Image result for Beauty and the Beast lost in a bookThe story starts with a scene where two sisters, Love and Death are playing chess and discussing Belle and the Beast.  They argue about whether Love or Death will win out in this instance and end up making a wager.  For the rest of the story Death is actively trying to thwart Belle's growing attachment to the Beast by creating an alternate reality, called Nevermore, that Belle can access through a magic book in the Beast's library.  In Nevermore Belle can have all her heart's desires. She knows it isn't real, but the Countess (Death) promises that is could someday become real. Belle is torn between the friends and the glamorous life she finds in Nevermore and her growing friendships with Mrs. Potts, Chip, Lumiere, and Cogsworth in the real world.

If you are thinking that this is a cute book you could read aloud to your five-year-old Disney-princess-loving daughter, think again.  This has some seriously intense and creepy scenes.  The final scene when Belle  figures out what Nevermore and the Countess are, nearly rivals Gaiman's Coraline in creepiness.  That said, I liked this book. The pacing dragged a little in the middle, but I thought overall it was well crafted.  Donnelly shows Belle and the Beast laying the foundations of a real relationship and it makes Belle's declaration of love for the Beast that occurs at the end of the movie much more believable. I will give this book to kids ages 10+ who really like the new Beauty and the Beast movie. (341 p.)

Thursday, June 1, 2017

Becoming Bach by Tom Leonard

Cover image for Becoming BachAt the library we have been assigned to prepare book talks that we can video record for the school librarians.  We must choose one picture book, one nonfiction, one intermediate or comic book and one fiction novel.  The books have to have been published in the last year.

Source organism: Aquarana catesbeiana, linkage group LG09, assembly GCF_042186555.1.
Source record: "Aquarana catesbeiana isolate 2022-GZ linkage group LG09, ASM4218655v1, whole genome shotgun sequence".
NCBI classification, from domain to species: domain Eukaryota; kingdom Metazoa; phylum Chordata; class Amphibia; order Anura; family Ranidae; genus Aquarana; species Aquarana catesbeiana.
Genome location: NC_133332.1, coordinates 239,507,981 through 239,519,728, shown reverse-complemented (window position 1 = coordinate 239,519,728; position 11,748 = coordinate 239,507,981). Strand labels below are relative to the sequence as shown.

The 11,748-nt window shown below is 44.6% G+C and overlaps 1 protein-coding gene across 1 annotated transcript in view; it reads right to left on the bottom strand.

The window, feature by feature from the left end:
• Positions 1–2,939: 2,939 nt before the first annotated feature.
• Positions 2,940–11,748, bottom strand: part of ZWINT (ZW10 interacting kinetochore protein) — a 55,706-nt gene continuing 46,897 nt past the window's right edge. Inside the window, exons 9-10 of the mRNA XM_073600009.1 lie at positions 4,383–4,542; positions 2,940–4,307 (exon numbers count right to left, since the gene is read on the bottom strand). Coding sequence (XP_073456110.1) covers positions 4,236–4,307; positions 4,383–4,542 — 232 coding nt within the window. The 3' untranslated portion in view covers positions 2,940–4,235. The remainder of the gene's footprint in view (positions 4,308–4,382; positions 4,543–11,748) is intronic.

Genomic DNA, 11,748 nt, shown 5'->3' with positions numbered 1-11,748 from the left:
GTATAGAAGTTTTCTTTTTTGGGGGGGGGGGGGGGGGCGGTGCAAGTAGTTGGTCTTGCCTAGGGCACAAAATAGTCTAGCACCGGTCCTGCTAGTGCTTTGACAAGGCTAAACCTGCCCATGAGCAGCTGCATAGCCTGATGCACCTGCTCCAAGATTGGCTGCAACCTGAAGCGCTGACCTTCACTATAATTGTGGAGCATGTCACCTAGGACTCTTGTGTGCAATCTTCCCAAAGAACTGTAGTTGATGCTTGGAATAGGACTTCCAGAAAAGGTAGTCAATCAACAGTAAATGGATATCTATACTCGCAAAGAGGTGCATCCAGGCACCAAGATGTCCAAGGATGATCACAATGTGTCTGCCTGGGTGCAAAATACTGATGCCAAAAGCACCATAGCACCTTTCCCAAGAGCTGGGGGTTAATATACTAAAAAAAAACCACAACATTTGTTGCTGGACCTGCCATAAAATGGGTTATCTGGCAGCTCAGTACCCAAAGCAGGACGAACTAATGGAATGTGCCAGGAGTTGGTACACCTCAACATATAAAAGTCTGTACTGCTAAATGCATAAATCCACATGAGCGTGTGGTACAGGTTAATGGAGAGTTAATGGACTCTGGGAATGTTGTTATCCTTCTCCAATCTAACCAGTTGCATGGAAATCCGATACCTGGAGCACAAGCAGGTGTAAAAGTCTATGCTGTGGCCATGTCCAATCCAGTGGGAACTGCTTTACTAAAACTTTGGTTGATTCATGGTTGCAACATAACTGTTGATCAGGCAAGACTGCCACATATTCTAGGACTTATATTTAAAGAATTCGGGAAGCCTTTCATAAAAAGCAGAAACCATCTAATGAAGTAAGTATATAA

For my nonfiction I found this beautifully illustrated picture book biography in which Leonard gives the reader a glimpse into the early life and musical legacy of Johann Sebastian Bach. The spare text --there are only a few lines per page-- is written in first person, as if Bach is telling his own story. He relates how he was orphaned at a young age and was raised by an older brother.  He became a professional musician quite young, and lived his whole life within 200 miles of his birthplace. The text is good and very accessible, but the thing that makes this book amazing is the illustrations. Leonard is clearly trying to portray with color and line the beauty and complexity of Bach's music. Sometimes multi-colored musical staves, or flowery patterns, swirl through the illustrations.  In other pictures, the images themselves are made with musical notes.  I think Leonard does a great job suggesting Bach's music, and I think it would be wonderful to read the book with some of Bach's music playing in the background. (32 p.)